As we approach the federal election, union and industry demands are getting louder.
australian council of trade unions (ACTU) are calling on low-wage workers to receive a 5 percent pay hike, ‘keep your head above water’, while RRestaurant and Catering Industry Association (RCIA) is demanding pay-freeze.
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The ACTU believes Australia’s minimum wage needs to be increased from $20.33 an hour to $21.35 to offset the increase in the cost of living.
raising the annual minimum wage to $42,184,”What do Australian workers need to keep their heads above water with inflation and the rapid rise in the cost of living? ACTU Secretary Sally McManus said.
“The Morrison government has projected a real wage cut this year, after an $800 cut last year,” she said. “It can be avoided if they support this wage claim.”
– Sally Manus
During this, Wes Lambert, Chief Executive Officer of the RCIA warned that if minimum workers get a higher wage increase then it will be “only a matter of time” Before that Australians would pay $7 for a coffee.
Lambert argues that if the epidemic is called “Extraordinary“The event that results in delayed pay hikes in 2020 and 2021, then the same will be true for 2022 which had already doubled”Delta, omicrons, floods and critical workforce shortages”,
“The industry’s wage bill is as high as it has been as a percentage of sales: over 40%. The only thing that can go up is the prices. ,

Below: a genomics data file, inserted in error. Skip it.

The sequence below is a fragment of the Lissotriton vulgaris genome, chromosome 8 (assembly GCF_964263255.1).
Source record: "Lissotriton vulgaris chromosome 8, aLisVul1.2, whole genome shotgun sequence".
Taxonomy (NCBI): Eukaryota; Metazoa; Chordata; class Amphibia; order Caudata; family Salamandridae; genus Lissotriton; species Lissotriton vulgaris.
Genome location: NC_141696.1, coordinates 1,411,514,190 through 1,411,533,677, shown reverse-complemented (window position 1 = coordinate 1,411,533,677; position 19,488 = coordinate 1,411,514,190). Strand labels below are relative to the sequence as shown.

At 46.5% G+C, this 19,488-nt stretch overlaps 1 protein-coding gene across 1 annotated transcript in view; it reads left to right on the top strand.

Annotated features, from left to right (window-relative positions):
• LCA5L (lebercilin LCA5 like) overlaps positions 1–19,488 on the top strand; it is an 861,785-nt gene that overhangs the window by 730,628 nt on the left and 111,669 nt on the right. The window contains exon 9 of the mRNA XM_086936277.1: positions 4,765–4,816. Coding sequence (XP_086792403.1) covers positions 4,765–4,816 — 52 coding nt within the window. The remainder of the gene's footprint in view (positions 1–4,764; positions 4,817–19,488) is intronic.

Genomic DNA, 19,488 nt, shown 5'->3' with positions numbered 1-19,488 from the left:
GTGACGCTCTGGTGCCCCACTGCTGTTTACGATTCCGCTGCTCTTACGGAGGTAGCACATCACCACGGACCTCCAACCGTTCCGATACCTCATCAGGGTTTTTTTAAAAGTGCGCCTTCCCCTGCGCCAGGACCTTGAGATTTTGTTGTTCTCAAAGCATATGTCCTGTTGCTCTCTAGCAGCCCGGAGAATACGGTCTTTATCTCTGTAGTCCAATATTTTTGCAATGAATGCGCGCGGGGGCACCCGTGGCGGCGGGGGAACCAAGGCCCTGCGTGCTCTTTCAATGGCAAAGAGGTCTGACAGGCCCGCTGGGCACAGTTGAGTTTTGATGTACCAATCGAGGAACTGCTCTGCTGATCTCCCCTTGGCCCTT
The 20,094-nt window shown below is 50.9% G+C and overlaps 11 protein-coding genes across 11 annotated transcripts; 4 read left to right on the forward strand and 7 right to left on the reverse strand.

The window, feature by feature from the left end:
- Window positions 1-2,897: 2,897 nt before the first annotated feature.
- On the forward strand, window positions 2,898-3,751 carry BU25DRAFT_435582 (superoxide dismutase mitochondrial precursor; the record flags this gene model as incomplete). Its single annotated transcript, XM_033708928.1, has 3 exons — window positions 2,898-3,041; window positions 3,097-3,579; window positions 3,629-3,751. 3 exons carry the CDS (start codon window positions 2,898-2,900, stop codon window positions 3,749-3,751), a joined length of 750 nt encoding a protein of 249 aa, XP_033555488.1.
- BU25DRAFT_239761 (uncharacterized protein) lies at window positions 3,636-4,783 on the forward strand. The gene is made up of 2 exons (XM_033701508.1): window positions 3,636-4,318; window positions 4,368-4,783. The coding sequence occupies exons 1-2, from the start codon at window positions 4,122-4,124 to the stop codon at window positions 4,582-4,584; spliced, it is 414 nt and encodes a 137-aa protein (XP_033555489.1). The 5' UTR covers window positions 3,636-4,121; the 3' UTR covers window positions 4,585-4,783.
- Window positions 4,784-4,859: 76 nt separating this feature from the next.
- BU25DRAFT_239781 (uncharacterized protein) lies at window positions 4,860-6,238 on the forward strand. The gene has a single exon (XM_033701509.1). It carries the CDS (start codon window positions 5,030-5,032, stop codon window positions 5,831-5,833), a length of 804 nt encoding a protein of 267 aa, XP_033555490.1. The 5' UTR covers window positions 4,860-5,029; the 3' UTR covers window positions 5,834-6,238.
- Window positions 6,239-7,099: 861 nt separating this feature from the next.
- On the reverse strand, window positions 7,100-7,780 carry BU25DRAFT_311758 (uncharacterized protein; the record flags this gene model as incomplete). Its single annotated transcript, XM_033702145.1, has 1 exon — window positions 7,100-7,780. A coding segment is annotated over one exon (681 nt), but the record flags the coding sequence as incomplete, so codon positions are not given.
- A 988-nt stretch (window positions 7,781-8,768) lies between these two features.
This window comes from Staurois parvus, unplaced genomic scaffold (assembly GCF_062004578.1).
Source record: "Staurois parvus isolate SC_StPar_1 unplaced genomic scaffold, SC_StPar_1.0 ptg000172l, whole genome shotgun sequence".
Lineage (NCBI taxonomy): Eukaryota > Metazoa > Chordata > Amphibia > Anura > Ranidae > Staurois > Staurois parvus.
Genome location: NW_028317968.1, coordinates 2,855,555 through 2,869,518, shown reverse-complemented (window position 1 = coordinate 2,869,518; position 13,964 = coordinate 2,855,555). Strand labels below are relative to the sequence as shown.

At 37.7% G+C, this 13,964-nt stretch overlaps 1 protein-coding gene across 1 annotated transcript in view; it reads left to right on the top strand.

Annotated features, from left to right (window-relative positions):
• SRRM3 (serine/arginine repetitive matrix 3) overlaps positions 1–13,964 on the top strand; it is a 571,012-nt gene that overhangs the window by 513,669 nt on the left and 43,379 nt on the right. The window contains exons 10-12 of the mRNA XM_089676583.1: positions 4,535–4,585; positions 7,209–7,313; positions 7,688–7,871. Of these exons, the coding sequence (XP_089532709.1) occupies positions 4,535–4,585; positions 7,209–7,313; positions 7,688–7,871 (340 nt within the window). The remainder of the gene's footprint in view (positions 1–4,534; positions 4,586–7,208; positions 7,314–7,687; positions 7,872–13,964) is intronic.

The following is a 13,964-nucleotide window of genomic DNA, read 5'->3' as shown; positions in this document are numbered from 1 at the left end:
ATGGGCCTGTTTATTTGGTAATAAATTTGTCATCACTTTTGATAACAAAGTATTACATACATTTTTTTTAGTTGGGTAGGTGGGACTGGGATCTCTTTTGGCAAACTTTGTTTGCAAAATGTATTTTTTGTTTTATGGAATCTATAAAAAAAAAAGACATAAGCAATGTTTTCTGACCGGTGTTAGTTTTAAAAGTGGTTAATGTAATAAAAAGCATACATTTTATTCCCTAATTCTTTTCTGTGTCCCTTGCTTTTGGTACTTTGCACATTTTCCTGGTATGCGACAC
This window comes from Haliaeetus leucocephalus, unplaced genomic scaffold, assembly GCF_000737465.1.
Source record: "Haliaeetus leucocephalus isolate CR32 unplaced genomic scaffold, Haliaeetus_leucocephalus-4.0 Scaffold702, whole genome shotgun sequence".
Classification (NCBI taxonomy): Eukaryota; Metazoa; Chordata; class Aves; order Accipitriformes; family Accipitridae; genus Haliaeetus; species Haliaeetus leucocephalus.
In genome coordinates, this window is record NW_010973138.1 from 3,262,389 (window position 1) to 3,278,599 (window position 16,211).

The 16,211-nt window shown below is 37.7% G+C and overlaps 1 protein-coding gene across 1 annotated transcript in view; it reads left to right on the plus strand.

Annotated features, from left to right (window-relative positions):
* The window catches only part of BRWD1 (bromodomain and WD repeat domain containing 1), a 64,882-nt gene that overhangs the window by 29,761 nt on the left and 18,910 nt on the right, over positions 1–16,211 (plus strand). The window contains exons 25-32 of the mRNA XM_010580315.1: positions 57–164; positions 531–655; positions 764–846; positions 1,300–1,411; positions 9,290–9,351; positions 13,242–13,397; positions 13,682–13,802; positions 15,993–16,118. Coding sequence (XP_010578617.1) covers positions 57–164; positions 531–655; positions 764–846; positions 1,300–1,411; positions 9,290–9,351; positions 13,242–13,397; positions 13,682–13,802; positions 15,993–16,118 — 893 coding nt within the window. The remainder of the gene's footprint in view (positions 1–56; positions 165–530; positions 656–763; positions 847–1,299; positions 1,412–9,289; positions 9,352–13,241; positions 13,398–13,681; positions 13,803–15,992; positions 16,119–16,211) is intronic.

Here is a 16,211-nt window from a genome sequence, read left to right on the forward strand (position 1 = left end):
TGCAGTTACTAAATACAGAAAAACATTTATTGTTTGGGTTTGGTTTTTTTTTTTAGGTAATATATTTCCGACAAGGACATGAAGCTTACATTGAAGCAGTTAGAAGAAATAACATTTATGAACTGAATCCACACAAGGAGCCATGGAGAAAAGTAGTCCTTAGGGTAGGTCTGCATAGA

— Wes Lambert
The unions’ submissions are certainly a response to the release of the 2022/23 federal budget that provided only temporary provisions to deal with, among other things, high inflation and low wage growth.
Inflation rose to 3.8% in 2021 compared to only 1.7% in wage growth, while this year inflation has already jumped to 1.25 percent without any wage adjustments.
Undoubtedly a difficult path to walk, Australian Chamber of Commerce and Industry (ACCI) “Calling for”extreme caution”,
ACCI’s Chief Executive, Andrew McKellar, gives a warning”Small businesses are on a knife’s edge – the risk of further COVID-19 outbreaks, the impact of flooding in New South Wales and Queensland and the ongoing conflict in Ukraine, continue to undermine the prospects for recovery”.
with many sectors including tourism, arts and entertainment “Broken by the lockdown and restrictions,” Mr. McKellar said, “It will still take some time for many of these businesses to pay off the debt they accrued through the pandemic and return to profitability. ,
Submissions for the minimum wage review closed on Friday.
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